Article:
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Nestled in the quiet community of Glendora, Calif., just minutes east of the hustle and bustle of downtown Los Angeles, is the world’s largest and loudest auto racing organization, the National Hot Rod Association (NHRA). Since it was founded by Wally Parks in 1951, NHRA has been dedicated to safety while providing millions of racing fans with the fastest and most spectacular form of entertainment on wheels.

With 70,000 members and more than 40,000 licensed competitors, NHRA is a thriving leader in the world of motorsports. Parks, who died in 2007 at the age of 94, formed NHRA as a means of getting hot rodders off the streets and on to legal dragstrips. Since those early days, NHRA has evolved into the largest promoter of professional drag racing in the world. Today, with more than 200 dedicated employees, NHRA offers drag racing opportunities for hot rod enthusiasts of all levels, from youth ages 5 to 17 in the NHRA Summit Racing Jr. Drag Racing League all the way up to the top of the professional ranks with the NHRA Mello Yello Drag Racing Series.

The grassroots racing organization has come a long way in its more than 60 years of operation, but some things will never change. It’s easy to see why fans are so committed to NHRA drag racing, because they continue to have the best access to the behind-the-scenes action of racing. NHRA’s open-pits policy allows fans to get an up-close-and-personal view of the way that teams rebuild engines in quick fashion. Drivers are often found in their pit areas, signing autographs and chatting with fans, who can get behind the wheel themselves in a variety of racing simulators in the Nitro Alley Fan Zone. Those are just a few reasons why NHRA fans continue to be some of the most loyal in any sport.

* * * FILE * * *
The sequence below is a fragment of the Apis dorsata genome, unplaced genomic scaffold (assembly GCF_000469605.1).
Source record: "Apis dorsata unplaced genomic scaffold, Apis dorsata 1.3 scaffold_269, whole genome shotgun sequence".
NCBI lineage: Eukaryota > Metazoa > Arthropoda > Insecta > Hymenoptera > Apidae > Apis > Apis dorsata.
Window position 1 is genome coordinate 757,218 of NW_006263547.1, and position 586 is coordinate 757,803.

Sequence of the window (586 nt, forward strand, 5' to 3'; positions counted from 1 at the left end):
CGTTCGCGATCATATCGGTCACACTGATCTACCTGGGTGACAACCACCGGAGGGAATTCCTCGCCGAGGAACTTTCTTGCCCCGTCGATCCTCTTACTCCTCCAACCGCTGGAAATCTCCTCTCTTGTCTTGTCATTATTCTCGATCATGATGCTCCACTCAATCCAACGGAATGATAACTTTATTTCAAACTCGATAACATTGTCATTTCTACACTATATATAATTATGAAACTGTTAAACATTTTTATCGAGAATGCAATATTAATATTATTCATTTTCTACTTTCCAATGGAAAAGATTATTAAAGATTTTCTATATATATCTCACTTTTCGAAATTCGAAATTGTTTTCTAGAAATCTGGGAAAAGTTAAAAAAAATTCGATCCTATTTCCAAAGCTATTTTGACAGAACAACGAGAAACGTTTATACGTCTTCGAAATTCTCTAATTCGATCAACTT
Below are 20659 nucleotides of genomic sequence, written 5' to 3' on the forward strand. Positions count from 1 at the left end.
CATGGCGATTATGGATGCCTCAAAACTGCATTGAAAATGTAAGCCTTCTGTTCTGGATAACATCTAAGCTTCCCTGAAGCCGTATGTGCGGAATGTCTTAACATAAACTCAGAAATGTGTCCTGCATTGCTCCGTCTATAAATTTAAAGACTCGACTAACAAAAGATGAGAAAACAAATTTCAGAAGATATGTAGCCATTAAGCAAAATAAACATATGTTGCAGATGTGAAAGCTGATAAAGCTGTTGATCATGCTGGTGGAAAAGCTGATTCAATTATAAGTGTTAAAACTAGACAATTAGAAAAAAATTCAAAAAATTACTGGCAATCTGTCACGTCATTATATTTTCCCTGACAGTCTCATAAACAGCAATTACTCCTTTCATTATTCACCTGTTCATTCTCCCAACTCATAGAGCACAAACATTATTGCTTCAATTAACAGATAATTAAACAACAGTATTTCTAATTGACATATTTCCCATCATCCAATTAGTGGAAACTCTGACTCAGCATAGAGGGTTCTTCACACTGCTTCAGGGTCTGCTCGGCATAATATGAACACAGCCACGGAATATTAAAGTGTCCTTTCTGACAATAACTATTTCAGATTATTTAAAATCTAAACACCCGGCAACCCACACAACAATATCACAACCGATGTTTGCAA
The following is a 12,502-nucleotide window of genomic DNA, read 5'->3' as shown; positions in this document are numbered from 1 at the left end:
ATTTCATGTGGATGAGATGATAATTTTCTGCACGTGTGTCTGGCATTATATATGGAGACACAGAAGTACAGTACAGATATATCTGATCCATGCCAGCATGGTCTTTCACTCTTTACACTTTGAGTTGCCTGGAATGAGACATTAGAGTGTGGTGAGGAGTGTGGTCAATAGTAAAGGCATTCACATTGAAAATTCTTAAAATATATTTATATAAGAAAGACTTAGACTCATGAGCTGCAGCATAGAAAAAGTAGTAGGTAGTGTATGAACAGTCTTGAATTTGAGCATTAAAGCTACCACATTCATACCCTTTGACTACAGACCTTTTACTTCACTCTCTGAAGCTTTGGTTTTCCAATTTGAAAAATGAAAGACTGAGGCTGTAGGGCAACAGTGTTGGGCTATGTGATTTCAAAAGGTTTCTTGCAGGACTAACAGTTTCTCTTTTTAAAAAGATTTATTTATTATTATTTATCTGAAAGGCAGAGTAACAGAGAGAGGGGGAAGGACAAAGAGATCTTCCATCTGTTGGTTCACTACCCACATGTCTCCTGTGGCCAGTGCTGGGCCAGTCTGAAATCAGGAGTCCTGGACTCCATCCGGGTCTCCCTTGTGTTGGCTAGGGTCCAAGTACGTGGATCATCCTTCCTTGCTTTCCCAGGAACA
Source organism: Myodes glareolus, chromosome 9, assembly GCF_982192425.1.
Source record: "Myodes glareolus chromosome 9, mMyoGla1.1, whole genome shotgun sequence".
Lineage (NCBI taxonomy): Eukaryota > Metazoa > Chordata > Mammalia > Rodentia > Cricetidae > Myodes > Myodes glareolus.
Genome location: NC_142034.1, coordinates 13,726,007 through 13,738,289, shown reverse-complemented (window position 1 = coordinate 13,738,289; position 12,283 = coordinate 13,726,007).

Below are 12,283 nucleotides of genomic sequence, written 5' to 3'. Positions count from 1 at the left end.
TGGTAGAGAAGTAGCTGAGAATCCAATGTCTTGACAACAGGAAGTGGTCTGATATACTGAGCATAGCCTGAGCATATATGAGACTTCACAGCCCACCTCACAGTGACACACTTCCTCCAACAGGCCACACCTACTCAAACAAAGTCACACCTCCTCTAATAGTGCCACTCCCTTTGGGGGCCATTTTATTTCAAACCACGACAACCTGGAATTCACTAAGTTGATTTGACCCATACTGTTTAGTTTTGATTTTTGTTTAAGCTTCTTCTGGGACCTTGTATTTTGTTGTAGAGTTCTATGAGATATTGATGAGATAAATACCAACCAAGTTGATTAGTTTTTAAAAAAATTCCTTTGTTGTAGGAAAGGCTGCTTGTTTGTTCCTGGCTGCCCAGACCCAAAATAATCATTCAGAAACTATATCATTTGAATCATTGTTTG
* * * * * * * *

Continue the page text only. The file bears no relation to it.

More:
There are approximately 120 member tracks across North America that host NHRA competitions each week in NHRA’s seven geographic regions. In addition to the marquee Mello Yello Series, which crisscrosses the U.S., making 24 stops in 21 cities in 10 months, NHRA offers popular weekly grassroots programs at many of its member tracks. One of the most popular is the NHRA Drags: Street Legal Style presented by AAA, which offers anyone with a car, driver’s license, helmet, and auto insurance the opportunity to compete in grudge-match style drag racing. Serious weekend warriors can compete each weekend at their local track in the NHRA Summit Racing Series, which crowns national champions each season. The NHRA Lucas Oil Drag Racing Series provides a developmental series for those who are interested in a career as a touring pro. And the NHRA Pro Mod Drag Racing Series features some of the nation’s wildest doorslammer race cars covering the drag strip at speeds approaching 250 mph.

NHRA’s key business partners include The Coca-Cola Company, whose Mello Yello brand sponsors the top touring series, and Lucas Oil Products, which sponsors the important developmental series. All of NHRA’s major series receive television coverage from NHRA’s exclusive multimedia partner, ESPN Inc. Other official sponsors of the sport include Coca-Cola, Toyota, Chevrolet, FRAM and Harley-Davidson, to name a few.